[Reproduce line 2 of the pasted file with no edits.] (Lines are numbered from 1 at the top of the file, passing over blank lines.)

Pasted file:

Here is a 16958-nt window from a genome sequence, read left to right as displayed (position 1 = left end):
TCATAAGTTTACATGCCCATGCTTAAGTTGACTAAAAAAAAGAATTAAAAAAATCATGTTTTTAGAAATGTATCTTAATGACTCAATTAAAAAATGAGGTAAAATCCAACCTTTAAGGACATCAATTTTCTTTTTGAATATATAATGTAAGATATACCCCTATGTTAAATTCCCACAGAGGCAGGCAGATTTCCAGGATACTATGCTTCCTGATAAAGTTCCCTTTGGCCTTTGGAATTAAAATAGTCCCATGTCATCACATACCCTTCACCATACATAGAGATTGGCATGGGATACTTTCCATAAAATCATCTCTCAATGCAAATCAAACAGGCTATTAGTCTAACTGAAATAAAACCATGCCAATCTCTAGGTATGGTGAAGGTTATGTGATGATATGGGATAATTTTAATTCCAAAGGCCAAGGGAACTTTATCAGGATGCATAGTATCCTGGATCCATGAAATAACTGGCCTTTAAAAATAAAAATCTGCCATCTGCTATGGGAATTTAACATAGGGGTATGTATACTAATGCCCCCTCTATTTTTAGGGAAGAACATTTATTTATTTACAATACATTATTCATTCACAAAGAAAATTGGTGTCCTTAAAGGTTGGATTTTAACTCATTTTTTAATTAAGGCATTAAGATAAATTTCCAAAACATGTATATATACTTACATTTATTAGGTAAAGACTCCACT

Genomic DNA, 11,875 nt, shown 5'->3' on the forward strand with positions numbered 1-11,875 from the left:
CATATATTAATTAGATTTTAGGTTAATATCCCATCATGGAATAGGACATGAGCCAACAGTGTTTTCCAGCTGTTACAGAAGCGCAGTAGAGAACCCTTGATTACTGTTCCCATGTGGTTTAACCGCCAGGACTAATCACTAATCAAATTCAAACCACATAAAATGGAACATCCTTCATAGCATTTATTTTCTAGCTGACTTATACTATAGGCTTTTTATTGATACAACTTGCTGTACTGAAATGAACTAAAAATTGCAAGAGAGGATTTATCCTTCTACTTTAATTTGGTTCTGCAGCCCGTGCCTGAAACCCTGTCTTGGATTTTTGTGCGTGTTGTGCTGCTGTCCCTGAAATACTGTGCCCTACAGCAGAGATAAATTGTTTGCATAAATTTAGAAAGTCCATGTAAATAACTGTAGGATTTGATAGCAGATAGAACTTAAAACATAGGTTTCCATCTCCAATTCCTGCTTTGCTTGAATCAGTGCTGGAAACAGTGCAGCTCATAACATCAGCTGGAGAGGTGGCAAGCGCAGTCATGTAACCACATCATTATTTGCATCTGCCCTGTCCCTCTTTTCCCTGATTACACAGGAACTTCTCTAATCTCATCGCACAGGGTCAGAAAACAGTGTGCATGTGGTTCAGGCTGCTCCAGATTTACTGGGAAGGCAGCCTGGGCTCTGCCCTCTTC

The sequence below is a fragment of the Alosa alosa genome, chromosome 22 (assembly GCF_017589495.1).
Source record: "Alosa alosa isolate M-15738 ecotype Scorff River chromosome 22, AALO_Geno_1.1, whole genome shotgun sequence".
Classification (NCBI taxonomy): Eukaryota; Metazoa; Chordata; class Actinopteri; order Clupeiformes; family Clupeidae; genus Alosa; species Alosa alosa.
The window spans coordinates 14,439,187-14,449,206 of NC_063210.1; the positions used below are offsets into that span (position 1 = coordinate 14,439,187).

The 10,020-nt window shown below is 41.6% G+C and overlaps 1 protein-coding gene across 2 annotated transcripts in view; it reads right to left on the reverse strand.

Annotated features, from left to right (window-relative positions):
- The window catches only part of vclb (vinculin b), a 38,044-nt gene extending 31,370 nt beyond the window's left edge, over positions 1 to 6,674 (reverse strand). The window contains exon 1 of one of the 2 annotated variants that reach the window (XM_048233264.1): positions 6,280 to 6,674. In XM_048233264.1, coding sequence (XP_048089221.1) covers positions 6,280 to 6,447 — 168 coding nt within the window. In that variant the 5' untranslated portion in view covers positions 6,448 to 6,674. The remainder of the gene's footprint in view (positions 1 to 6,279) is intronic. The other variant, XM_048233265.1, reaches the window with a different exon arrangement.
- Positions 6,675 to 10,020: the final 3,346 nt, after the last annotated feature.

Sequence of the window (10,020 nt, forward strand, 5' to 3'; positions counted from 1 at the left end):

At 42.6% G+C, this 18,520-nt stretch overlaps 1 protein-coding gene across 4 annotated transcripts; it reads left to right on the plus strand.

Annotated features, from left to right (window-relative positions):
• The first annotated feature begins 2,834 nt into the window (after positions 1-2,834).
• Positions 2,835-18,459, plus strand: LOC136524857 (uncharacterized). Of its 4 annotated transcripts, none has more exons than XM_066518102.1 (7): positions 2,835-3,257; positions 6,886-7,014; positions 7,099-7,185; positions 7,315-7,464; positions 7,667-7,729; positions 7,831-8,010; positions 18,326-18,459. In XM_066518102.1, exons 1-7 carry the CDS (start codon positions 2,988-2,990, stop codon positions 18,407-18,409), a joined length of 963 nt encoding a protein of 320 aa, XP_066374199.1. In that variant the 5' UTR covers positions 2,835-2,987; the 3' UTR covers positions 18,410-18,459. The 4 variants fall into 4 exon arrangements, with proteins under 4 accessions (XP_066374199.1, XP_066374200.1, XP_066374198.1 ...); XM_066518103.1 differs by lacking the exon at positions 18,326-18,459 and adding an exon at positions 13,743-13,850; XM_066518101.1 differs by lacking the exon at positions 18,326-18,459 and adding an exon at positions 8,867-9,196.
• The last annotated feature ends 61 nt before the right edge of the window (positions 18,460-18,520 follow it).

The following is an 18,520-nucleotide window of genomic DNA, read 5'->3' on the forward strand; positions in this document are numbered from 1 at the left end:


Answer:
TCATAAGTTTACATGCCCATGCTTAAGTTGACTAAAAAAAAGAATTAAAAAAATCATGTTTTTAGAAATGTATCTTAATGACTCAATTAAAAAATGAGGTAAAATCCAACCTTTAAGGACATCAATTTTCTTTTTGAATATATAATGTAAGATATACCCCTATGTTAAATTCCCACAGAGGCAGGCAGATTTCCAGGATACTATGCTTCCTGATAAAGTTCCCTTTGGCCTTTGGAATTAAAATAGTCCCATGTCATCACATACCCTTCACCATACATAGAGATTGGCATGGGATACTTTCCATAAAATCATCTCTCAATGCAAATCAAACAGGCTATTAGTCTAACTGAAATAAAACCATGCCAATCTCTAGGTATGGTGAAGGTTATGTGATGATATGGGATAATTTTAATTCCAAAGGCCAAGGGAACTTTATCAGGATGCATAGTATCCTGGATCCATGAAATAACTGGCCTTTAAAAATAAAAATCTGCCATCTGCTATGGGAATTTAACATAGGGGTATGTATACTAATGCCCCCTCTATTTTTAGGGAAGAACATTTATTTATTTACAATACATTATTCATTCACAAAGAAAATTGGTGTCCTTAAAGGTTGGATTTTAACTCATTTTTTAATTAAGGCATTAAGATAAATTTCCAAAACATGTATATATACTTACATTTATTAGGTAAAGACTCCACT